But Harris is problematic. Despite the White House’s efforts to improve her public standing, she continues to poll behind the president. An NBC News poll taken in November found Harris with a dismal 29% favorability rating, compared to Biden’s 36%. Worse yet, she trails Trump in a hypothetical general election matchup by 12 points (52% to 40%). 

Given her deep unpopularity, having Harris at the top of the ticket would not only cost Democrats the White House, but could also imperil down-ballot candidates, jeopardize control of the Senate and squander the possibility of winning the House. 

To be sure, there would be a thicket of legal obstacles for Democrats to overcome if they opened up the nominating process at this late date, but the prospect of a broad-based defeat is almost certain to lead the party to do everything possible to find a nominee other than the sitting vice president. 

Without a doubt, we continue to believe that the strongest – albeit, least likely – potential candidate is former first lady Michelle Obama, who left office with a 72% favorable rating and universal popularity among African Americans and Democrats.  

Not only does Mrs. Obama handily defeat Biden in a hypothetical two-way Democratic primary (48% to 36%), she also leads Trump in a general election matchup (46% to 45%), according to polling by The Center Square. 

Michelle Obama’s influence, popularity, and ability to inspire the core of the Democratic Party would make her a force to be reckoned with, though the chances of her seeking office remain low. 

The second possibility, who we have touted before, is Hillary Clinton. The formidable former senator and secretary of state has a robust political machine, has been outspoken in her support of Israel, is unafraid to attack Trump, and has backed more moderate policies than most Democrats. That said, polling indicates that she could struggle in a primary, not to mention that she endured a painful loss in 2016 to the Republican she would most likely face.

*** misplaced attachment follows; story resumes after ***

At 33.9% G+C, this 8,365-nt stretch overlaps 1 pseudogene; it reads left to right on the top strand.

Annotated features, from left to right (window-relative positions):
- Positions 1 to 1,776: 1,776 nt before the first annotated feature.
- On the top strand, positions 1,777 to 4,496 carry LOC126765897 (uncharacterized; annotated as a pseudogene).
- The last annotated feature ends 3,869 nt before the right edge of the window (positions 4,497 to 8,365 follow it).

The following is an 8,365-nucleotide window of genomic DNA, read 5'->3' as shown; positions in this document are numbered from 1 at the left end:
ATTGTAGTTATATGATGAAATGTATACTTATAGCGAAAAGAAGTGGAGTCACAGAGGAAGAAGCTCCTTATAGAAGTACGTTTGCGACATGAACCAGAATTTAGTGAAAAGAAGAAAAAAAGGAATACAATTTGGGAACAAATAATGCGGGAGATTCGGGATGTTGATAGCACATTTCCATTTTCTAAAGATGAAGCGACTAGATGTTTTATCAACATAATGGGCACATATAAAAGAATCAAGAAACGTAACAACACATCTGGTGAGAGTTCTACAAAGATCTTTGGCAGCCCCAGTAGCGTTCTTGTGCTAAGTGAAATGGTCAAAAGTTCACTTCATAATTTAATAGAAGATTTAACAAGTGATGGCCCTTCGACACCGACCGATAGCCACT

There is one Democrat who has emerged as both a more likely and more viable candidate over these last few months: California Democrat Gov. Gavin Newsom. 

By facing Florida Republican Gov. Ron DeSantis in a debate moderated by Fox News’ Sean Hannity, Newsom accomplished in one hour what no national Democrat has been able to thus far: offer a full-throated defense of Democratic policies in an otherwise politically unfavorable environment, while also toeing the centrist line in necessary respects. 

Newsom was particularly articulate on the economy. Sitting opposite the governor of a state with no income tax, Newsom unabashedly defended his state’s controversial progressive tax system. He also articulated Biden’s central case on the economy in a way that the president has failed to, underscoring that slowing inflation and the strong job market are a byproduct of Democratic policies.  

Critically, Newsom pushed back on controversial Republican social policies – i.e., abortion, book bans and guns – while toeing the centrist line on issues that have plagued Democrats, i.e., parental involvement in schools.  

In another key exchange, Newsom acknowledged the need for stricter border control policies, while also making clear that Republicans are trying to ‘play politics’ by holding up Biden’s $14 billion request for border funding. 

Many Democrats have privately – or in some cases, publicly – expressed anxiety that Biden’s age and perceived lack of viability could cost the party the White House.  

On foreign policy, Newsom presented himself as distinctly tougher than both Biden and Harris, particularly with respect to the Israel-Hamas war. Biden has been criticized for ostensibly softening his support for Israel, while Harris more forcefully urged restraint by Israel this weekend. 

While national polling on Newsom is scant, the data there is indicates that he would be a formidable candidate. A Fox News poll conducted prior to the debate shows him trailing Trump by only four points, the same margin as Biden, which is within the margin of error. That Newsom polls this well, despite having barely entered the national arena and having never been president or vice president, is telling.  

To be clear, it would be premature to rule out the possibility of Biden seeking a second term. But should the president make the decision to bow out of the race à la Lyndon Johnson in 1968, rather than suffering the fate of Jimmy Carter in 1980, two old faces and one new face will surge to the top of the list of potential nominees.  

Andrew Stein is a former New York City Council president, former Manhattan borough president and former New York state Assembly member.

This post appeared first on FOX NEWS